The recent meeting of the Canadian Conference of Catholic Bishops, held September 23 to 27, brought with it an unexpected invitation. The group SNAP (Survivor's Network of those Abused by Priests) organized a viewing of the documentary "Prey" on the Thursday night at a cinema in Cornwall. This is a film of a court case that sheds light on the predatory actions of Hod Marshall, a now-deceased Basilian priest who was convicted for sexually abusing minors.

I first saw "Prey" at its premiere in Toronto in April. I had been invited to attend by Mike, a survivor of clergy sexual abuse. He had reached out to me not long after one of our own priests in Montreal had been sentenced for the crime of abuse. Mike had gotten my name through the media coverage surrounding that judgment.

My experience of "Prey" involved more than watching a film. Over 200 people came to the TIFF theatre for the viewing, including victims of clergy sexual abuse, their families, and others connected with the cases. Mike and I were joined by his wife, and over supper we shared our own stories. People came over to our table at the restaurant to say hi to Mike, people whose faces I would soon see in the documentary itself. I realized that this was more than a film: I was being given a chance to share the experience of a community of survivors.

Given its subject matter, "Prey" is, of course, hard to watch. More than once, something would be said during the film that I found jarring, even disagreeable. But I could not deny the raw authenticity up on the screen, including scenes expressing trauma, anger and also hope. I tried to keep my heart open to everything being revealed to us. It was the only way I could think of to honour the moment.

After the premiere ended, there was a brief but intense Q&A. Mike introduced me to the audience, and the spontaneous reactions of some were quite negative. One woman offered sarcastic comments about me and other bishops; another man demanded to know why I was there. In all honesty, I get it: this premiere was like the unveiling of a monument to survivors of these terrible crimes, and I suppose not everyone there was sure a bishop should be present.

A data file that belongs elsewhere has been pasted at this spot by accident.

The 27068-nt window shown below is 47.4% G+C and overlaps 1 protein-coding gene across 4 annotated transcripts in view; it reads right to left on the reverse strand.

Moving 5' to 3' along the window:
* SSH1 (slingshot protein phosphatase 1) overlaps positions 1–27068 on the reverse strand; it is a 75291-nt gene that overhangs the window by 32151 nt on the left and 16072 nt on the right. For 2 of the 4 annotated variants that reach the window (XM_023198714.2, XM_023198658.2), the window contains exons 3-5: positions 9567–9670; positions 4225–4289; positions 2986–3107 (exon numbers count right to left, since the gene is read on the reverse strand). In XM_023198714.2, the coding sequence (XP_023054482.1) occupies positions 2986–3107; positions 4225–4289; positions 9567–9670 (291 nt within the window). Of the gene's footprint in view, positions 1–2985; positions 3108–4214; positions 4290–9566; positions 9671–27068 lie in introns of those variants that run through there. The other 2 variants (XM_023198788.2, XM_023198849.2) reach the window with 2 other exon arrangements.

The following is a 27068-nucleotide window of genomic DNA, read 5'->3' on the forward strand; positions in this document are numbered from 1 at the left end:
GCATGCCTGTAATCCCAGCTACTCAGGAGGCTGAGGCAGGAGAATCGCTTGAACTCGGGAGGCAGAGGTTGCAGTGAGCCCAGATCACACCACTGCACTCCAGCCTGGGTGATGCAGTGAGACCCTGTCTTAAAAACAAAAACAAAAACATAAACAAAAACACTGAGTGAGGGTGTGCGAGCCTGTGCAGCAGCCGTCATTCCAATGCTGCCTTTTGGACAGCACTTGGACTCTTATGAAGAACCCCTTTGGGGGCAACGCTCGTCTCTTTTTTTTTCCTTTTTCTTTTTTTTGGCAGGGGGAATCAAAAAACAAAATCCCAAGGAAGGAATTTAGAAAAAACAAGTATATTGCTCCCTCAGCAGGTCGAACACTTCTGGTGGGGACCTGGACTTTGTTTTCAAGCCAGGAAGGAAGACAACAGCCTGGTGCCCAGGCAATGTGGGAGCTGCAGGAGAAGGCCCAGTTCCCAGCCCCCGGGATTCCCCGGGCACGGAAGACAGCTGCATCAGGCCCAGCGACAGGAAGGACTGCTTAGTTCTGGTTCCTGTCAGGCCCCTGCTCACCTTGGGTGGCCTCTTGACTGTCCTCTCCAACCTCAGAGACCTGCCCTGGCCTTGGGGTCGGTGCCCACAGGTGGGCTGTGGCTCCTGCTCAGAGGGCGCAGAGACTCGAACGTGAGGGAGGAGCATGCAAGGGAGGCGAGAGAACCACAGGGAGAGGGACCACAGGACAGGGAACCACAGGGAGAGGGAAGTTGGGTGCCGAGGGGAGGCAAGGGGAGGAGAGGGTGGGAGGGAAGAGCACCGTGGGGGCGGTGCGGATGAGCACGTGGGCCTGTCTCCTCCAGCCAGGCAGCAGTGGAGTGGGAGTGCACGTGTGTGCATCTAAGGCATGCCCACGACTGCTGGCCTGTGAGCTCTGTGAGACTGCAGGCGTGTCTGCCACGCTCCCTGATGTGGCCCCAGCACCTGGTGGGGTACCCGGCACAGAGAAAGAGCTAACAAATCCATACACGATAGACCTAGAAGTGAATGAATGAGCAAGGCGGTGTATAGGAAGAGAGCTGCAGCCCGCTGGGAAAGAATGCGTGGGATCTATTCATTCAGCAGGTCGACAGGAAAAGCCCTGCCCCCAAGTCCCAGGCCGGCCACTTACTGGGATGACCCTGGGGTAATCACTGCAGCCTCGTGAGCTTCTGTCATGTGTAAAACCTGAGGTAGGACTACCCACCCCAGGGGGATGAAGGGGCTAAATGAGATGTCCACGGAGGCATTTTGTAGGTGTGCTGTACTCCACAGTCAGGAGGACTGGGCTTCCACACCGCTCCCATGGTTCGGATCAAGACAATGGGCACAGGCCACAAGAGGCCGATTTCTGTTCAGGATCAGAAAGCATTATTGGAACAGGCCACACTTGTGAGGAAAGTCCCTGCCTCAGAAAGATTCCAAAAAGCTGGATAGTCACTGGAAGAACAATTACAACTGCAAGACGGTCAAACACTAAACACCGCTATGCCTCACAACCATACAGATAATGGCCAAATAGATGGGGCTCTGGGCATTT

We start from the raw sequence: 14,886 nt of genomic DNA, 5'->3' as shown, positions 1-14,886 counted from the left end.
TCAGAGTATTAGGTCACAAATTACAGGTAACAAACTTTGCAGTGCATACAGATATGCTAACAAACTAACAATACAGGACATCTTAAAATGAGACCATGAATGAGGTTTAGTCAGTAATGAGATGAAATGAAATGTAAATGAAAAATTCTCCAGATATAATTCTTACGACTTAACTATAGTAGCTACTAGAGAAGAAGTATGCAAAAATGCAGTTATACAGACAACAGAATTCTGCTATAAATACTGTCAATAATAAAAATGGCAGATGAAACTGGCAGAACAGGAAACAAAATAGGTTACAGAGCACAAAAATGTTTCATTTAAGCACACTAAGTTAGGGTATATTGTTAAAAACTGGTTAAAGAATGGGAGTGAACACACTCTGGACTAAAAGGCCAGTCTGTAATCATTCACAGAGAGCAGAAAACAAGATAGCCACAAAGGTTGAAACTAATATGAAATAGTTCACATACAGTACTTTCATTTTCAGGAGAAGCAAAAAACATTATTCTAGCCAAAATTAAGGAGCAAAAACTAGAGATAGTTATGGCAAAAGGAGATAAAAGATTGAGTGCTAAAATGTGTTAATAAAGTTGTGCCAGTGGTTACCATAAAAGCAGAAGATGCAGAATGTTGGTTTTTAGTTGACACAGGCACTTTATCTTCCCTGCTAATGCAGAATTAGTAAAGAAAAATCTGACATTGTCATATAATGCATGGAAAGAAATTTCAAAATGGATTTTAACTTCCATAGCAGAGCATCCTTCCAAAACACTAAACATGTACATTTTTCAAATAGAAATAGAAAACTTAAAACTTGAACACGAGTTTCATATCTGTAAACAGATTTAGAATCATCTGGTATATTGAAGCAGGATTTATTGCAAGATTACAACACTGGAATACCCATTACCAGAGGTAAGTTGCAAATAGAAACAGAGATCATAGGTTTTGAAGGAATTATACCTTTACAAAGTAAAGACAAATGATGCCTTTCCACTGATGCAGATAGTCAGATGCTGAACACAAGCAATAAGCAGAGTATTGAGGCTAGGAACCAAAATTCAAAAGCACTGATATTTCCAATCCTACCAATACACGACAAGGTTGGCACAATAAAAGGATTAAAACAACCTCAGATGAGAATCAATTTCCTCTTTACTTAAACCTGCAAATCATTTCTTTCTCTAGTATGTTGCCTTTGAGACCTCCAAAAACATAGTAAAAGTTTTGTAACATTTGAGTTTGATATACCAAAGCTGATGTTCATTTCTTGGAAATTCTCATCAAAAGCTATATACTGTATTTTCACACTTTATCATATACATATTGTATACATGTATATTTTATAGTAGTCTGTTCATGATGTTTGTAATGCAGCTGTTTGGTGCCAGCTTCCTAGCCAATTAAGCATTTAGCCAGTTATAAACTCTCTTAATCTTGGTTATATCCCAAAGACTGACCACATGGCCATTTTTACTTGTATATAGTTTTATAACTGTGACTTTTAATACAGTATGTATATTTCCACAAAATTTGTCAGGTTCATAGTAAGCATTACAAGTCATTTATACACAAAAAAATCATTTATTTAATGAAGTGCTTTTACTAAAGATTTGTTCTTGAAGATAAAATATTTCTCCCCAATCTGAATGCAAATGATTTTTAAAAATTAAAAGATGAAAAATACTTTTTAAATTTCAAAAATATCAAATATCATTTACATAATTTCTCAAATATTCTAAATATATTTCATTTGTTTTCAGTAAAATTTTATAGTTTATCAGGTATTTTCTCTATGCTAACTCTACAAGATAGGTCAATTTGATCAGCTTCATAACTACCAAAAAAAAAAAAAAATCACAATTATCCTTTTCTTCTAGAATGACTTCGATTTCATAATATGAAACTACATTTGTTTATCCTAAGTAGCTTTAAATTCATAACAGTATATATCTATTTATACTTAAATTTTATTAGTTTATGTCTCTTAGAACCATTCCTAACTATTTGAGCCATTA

As I left the theatre, an 80-year-old man named Bob approached me and just let out his thoughts and wounded feelings. His own son had been victimized by Hod Marshall. In the emotion of the moment, he seemed to search for his words, but he told me how proud he was of his son, and how his faith in the church had been betrayed. It was time to just shut up and listen.

My invitation included the chance to join the after-party. It gave me a chance to interact with many other moviegoers, and have serious but more relaxed exchanges. Bob came up to me again, and we were now able to speak at length. A clearly well-educated man of experience, his words expressed a sense of loss and grief, but were also deeply profound and reflective.

In October, when the new screening of "Prey" came around during the CCCB plenary, I had the chance to share some of my experience with the bishops. Five of us went: as one bishop put it, we wanted to honour the invitation. From my previous experience, I knew that would be more than just a movie. We were being invited into a narrative of lived experience.

I am glad we went. After the movie was over, we had a chance to dialogue with the organizers. We heard of the deep desire for healing and renewal. More than that, human connections were made. For the bishops present, "survivors of clergy sexual abuse" was not just a mental category, it was real people in front of them. Conversations became possible. I found myself renewing contact with people I had met in Toronto, and starting new dialogues as well.

It is clear to me that such conversations need to continue. Make no mistake, they will be challenging. Survivors of clergy sexual abuse will not be satisfied with platitudes and general reassurances that "something" is being done. Nor should they. As bishops, we need to dig deep.

My personal dream is for the church to go beyond being just a safe place for our own children. Abuse happens everywhere, and Catholics have a global presence. We have a unique opportunity to be advocates for all victims of abuse. But it will require us, as bishops and as a church, to continue to learn the hard lessons and to get our own house in order. Survivors can help with that. As I was leaving the premiere back in Toronto, Bob had said goodbye to me with these words: "We are not frivolous people." Indeed, they are not. Let's be sure to take them seriously.


Auxiliary Bishop,
Roman Catholic Archdiocese of Montreal